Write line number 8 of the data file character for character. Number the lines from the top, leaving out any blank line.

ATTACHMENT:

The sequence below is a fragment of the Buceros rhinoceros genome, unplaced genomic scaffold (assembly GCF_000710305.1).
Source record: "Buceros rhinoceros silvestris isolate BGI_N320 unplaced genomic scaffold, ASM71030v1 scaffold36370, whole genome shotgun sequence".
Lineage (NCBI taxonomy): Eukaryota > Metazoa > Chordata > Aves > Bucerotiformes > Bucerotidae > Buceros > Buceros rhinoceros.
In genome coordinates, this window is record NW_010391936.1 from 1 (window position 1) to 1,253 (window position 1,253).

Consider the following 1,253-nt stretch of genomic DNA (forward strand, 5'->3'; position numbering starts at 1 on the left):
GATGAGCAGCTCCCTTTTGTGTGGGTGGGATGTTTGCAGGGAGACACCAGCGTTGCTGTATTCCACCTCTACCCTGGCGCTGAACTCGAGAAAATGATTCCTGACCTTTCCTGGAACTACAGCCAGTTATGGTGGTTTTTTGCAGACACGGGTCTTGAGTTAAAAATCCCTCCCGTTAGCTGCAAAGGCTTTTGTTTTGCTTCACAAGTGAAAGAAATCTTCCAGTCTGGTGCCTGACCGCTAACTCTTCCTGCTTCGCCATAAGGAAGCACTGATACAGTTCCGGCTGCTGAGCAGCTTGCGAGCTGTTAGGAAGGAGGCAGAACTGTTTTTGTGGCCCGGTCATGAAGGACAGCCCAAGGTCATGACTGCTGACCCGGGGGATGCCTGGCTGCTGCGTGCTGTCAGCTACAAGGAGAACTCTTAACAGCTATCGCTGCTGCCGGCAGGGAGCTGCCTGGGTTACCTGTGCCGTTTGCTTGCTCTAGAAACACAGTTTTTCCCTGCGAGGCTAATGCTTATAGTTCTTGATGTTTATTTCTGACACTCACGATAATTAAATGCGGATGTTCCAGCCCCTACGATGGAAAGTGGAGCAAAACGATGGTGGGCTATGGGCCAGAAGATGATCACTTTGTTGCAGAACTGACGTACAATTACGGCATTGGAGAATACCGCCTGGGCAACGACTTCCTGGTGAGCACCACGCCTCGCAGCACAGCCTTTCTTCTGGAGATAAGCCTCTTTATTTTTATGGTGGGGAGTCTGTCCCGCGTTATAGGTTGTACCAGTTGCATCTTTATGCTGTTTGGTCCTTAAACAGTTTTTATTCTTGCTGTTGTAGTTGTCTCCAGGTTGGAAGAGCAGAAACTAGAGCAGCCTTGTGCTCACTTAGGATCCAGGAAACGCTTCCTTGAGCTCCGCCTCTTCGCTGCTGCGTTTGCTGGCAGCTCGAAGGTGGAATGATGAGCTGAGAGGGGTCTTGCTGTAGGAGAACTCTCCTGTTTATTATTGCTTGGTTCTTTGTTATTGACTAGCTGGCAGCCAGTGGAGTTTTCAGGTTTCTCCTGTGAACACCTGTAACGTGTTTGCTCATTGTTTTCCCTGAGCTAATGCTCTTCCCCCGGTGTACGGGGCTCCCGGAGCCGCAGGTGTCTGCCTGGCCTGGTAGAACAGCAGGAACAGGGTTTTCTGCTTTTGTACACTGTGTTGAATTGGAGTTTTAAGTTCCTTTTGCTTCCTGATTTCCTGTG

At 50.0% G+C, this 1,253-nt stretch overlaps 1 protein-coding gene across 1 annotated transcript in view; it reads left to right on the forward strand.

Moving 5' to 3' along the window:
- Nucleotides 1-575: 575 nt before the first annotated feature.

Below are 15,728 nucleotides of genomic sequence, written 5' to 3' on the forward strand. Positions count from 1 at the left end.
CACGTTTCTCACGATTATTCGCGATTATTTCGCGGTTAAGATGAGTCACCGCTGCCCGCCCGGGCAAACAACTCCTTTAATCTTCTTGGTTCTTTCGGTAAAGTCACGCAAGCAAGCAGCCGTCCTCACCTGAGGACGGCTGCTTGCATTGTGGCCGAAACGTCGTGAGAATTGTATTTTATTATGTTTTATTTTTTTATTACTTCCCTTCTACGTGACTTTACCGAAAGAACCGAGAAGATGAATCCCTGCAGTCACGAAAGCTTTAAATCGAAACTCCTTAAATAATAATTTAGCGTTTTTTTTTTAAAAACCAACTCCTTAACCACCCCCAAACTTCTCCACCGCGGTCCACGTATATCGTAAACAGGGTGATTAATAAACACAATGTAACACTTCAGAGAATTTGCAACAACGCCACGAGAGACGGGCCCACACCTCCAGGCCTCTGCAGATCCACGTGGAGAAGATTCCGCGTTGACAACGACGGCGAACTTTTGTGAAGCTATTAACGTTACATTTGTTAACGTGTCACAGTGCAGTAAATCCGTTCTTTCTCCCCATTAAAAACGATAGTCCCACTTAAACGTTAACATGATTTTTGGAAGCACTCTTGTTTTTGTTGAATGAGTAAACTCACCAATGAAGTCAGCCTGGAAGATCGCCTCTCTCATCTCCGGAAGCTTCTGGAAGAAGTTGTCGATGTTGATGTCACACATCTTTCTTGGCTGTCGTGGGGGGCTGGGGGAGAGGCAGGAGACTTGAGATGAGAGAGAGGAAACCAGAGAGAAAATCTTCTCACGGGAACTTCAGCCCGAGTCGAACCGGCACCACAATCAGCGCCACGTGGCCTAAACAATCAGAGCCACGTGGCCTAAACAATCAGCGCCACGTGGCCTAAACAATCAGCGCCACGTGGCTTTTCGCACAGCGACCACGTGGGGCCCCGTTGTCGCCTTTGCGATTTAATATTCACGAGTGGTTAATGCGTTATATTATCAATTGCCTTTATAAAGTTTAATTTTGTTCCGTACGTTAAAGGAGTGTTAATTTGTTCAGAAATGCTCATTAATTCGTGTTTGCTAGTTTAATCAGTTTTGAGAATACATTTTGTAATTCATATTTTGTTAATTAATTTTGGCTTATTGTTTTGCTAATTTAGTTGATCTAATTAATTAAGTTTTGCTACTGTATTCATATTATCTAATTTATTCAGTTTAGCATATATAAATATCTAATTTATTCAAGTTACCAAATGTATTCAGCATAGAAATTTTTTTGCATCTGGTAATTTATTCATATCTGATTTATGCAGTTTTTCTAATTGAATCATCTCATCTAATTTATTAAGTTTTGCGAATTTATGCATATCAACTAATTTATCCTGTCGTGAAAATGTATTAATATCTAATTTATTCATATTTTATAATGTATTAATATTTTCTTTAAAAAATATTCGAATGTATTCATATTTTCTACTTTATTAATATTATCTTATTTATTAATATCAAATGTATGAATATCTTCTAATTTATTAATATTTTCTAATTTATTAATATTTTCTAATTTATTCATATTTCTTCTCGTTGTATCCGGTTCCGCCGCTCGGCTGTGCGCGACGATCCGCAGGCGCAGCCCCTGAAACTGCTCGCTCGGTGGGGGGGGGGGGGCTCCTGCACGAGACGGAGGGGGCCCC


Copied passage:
Moving 5' to 3' along the window: